Financial Aid Options for Incarcerated Individuals

The door to college financial aid for people in prison is opening. The FAFSA Simplification Act, part of the Consolidated Appropriations Act of 2021, will expand eligibility for the federal Pell Grant to include incarcerated students. These students will be able to take advantage of the grant — which provides need-based aid to students from low-income households — by July 2023.

Though federal student loans are unavailable to individuals confined in an adult correctional or juvenile justice facility, Brian Walsh, senior program associate for the New York-based Vera Institute of Justice, says expanding Pell Grant eligibility will lead to more educational programs for incarcerated students across the country. This expanded eligibility will affect students completing the Free Application for Federal Student Aid, or FAFSA, starting October 2022 for the 2023-2024 school year at the latest.

“It’s a huge opportunity for corrections and colleges to work together to do this right,” Walsh says. “The secretary of education has the option of implementing this sooner. Every year we wait is another thousands of people who go without an opportunity to do this. We have this deadline to implement, but there’s the possibility and likelihood that it could happen sooner than that.”

Until then, federal financial aid remains unavailable to most incarcerated students and can also be limited for individuals upon release. Adults convicted of possession or sale of illegal drugs may have their future award eligibility suspended if the offense took place while they were receiving federal student aid. Those who have been convicted of a forcible or nonforcible sexual offense and are subject to an involuntary civil commitment after their incarceration are not eligible for the Pell Grant.

[Read: How Drug Convictions Affect Student Loans.]

In light of these barriers, currently incarcerated students affected by the justice system may be able to find funding through college programs, an experimental federal program, state aid and scholarships.

College in Prison Programs

Some colleges and universities across the nation offer free programs in prisons, like the New York-based Bard Prison Initiative of Bard College, which captured the public’s attention following a PBS documentary series, “College Behind Bars.”

Another example is the Georgetown Prison Scholars Program at the DC Jail. The program provides Georgetown University courses to incarcerated individuals at the facility. Tuition is waived for these students, says Marc M. Howard, a professor of government and law and director of the Prisons and Justice Initiative at Georgetown, and program offerings typically include courses in subjects like English, music, philosophy and government.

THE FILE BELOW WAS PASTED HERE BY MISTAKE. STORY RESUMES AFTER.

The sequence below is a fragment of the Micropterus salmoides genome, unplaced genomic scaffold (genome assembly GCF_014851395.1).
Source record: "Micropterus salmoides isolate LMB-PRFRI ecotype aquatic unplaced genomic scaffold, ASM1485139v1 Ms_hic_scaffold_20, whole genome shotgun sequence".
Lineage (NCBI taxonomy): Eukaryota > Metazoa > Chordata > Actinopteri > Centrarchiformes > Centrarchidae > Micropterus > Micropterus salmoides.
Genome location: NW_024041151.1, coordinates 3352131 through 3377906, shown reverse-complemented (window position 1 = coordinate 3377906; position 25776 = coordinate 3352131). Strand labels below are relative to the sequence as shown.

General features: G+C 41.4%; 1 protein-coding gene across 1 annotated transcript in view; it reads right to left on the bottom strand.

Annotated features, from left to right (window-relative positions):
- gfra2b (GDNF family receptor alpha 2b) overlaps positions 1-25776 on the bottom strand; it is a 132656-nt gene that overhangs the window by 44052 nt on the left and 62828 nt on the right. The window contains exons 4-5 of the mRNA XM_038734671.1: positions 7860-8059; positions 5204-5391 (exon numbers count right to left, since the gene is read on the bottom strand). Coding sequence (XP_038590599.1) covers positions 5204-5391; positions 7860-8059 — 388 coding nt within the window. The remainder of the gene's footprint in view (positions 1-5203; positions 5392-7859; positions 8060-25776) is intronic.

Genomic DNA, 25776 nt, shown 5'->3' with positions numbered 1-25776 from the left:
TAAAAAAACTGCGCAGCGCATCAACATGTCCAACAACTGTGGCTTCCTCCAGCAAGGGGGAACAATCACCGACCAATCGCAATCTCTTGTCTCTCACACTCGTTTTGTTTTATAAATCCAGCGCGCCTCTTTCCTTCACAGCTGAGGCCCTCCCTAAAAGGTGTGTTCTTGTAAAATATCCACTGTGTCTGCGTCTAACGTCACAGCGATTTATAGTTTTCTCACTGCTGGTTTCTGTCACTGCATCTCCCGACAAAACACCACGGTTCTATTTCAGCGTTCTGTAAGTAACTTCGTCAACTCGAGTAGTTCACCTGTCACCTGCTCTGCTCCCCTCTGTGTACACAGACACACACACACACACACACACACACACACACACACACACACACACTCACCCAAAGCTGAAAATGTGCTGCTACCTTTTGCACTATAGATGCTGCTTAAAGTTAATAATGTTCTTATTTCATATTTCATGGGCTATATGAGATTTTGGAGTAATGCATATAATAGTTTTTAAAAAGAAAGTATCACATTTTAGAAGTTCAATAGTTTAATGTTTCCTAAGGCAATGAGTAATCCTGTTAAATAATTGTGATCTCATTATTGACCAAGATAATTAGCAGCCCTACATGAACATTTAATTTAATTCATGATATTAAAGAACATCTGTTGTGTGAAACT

Access to these types of programs can be limited by location and the number of open program slots, experts say.

“Most prisons do not have anything,” Howard says. “Most programs are run by either organizations or universities that are in proximity. When there are facilities close to cities or universities, there is a higher likelihood of there being a program. Prisons in the middle of nowhere, which is sadly the vast majority, have no learning opportunities.”

Second Chance Pell

Georgetown’s program is an example of a newly chosen Second Chance Pell site, where participants in the program receive Pell Grant funding in an experimental capacity ahead of the wider expansion of eligibility anticipated by July 2023.

There are 130 colleges and universities in 42 states and Washington, D.C., selected to participate in the Second Chance Pell program, an experiment announced by the U.S. Department of Education in 2015 that gives eligible incarcerated individuals access to the Pell Grant to pursue higher education while in prison.

“Right now, most (incarcerated) people get into education because of luck,” Walsh says. “You happened to be in prison at that time and you happened to be near a college that is participating in Second Chance Pell.”

But that will change with the expansion of Pell Grant eligibility, hopefully leading to higher quality programs, he says.

“We have no engineering programs in our prison systems. We know how transformative getting a bachelor’s degree can be and its value in the workforce. Now we can have two-plus-two degrees with community colleges and four-year institutions working together,” Walsh says.